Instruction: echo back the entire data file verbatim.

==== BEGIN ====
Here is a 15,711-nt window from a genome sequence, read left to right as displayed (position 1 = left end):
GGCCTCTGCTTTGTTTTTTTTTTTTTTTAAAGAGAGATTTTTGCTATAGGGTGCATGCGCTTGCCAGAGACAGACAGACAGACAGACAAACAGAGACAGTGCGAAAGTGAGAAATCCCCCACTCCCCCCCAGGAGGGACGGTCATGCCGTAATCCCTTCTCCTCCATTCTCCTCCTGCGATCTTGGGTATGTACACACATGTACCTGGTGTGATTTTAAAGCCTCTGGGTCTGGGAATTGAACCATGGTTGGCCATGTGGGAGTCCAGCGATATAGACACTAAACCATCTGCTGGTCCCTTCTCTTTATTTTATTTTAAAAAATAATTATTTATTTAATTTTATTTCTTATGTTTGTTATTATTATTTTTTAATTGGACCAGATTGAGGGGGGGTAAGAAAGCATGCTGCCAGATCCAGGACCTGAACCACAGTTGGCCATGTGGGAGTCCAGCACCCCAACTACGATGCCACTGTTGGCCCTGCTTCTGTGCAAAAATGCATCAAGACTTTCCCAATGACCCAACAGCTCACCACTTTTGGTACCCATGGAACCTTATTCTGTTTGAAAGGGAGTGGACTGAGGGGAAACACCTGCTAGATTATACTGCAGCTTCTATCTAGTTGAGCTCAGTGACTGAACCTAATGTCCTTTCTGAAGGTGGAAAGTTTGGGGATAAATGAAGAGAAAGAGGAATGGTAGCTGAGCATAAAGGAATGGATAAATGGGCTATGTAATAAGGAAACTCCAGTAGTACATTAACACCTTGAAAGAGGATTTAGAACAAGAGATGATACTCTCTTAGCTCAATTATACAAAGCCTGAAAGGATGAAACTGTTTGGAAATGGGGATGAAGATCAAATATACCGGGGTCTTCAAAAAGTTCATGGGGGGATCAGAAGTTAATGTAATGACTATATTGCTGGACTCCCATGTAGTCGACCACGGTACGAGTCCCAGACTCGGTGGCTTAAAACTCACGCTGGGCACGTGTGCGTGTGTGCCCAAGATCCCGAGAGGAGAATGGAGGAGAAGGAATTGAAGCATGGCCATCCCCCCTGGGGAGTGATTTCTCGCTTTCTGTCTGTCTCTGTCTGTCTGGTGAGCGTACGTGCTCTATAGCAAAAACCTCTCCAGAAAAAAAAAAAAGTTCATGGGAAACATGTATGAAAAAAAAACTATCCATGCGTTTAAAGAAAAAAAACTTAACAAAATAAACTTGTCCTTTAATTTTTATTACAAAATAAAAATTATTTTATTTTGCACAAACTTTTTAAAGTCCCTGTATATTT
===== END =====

Here is a 15,711-nt window from a genome sequence, read left to right as displayed (position 1 = left end):
GGCCTCTGCTTTGTTTTTTTTTTTTTTTAAAGAGAGATTTTTGCTATAGGGTGCATGCGCTTGCCAGAGACAGACAGACAGACAGACAAACAGAGACAGTGCGAAAGTGAGAAATCCCCCACTCCCCCCCAGGAGGGACGGTCATGCCGTAATCCCTTCTCCTCCATTCTCCTCCTGCGATCTTGGGTATGTACACACATGTACCTGGTGTGATTTTAAAGCCTCTGGGTCTGGGAATTGAACCATGGTTGGCCATGTGGGAGTCCAGCGATATAGACACTAAACCATCTGCTGGTCCCTTCTCTTTATTTTATTTTAAAAAATAATTATTTATTTAATTTTATTTCTTATGTTTGTTATTATTATTTTTTAATTGGACCAGATTGAGGGGGGGTAAGAAAGCATGCTGCCAGATCCAGGACCTGAACCACAGTTGGCCATGTGGGAGTCCAGCACCCCAACTACGATGCCACTGTTGGCCCTGCTTCTGTGCAAAAATGCATCAAGACTTTCCCAATGACCCAACAGCTCACCACTTTTGGTACCCATGGAACCTTATTCTGTTTGAAAGGGAGTGGACTGAGGGGAAACACCTGCTAGATTATACTGCAGCTTCTATCTAGTTGAGCTCAGTGACTGAACCTAATGTCCTTTCTGAAGGTGGAAAGTTTGGGGATAAATGAAGAGAAAGAGGAATGGTAGCTGAGCATAAAGGAATGGATAAATGGGCTATGTAATAAGGAAACTCCAGTAGTACATTAACACCTTGAAAGAGGATTTAGAACAAGAGATGATACTCTCTTAGCTCAATTATACAAAGCCTGAAAGGATGAAACTGTTTGGAAATGGGGATGAAGATCAAATATACCGGGGTCTTCAAAAAGTTCATGGGGGGATCAGAAGTTAATGTAATGACTATATTGCTGGACTCCCATGTAGTCGACCACGGTACGAGTCCCAGACTCGGTGGCTTAAAACTCACGCTGGGCACGTGTGCGTGTGTGCCCAAGATCCCGAGAGGAGAATGGAGGAGAAGGAATTGAAGCATGGCCATCCCCCCTGGGGAGTGATTTCTCGCTTTCTGTCTGTCTCTGTCTGTCTGGTGAGCGTACGTGCTCTATAGCAAAAACCTCTCCAGAAAAAAAAAAAAGTTCATGGGAAACATGTATGAAAAAAAAACTATCCATGCGTTTAAAGAAAAAAAACTTAACAAAATAAACTTGTCCTTTAATTTTTATTACAAAATAAAAATTATTTTATTTTGCACAAACTTTTTAAAGTCCCTGTATATTT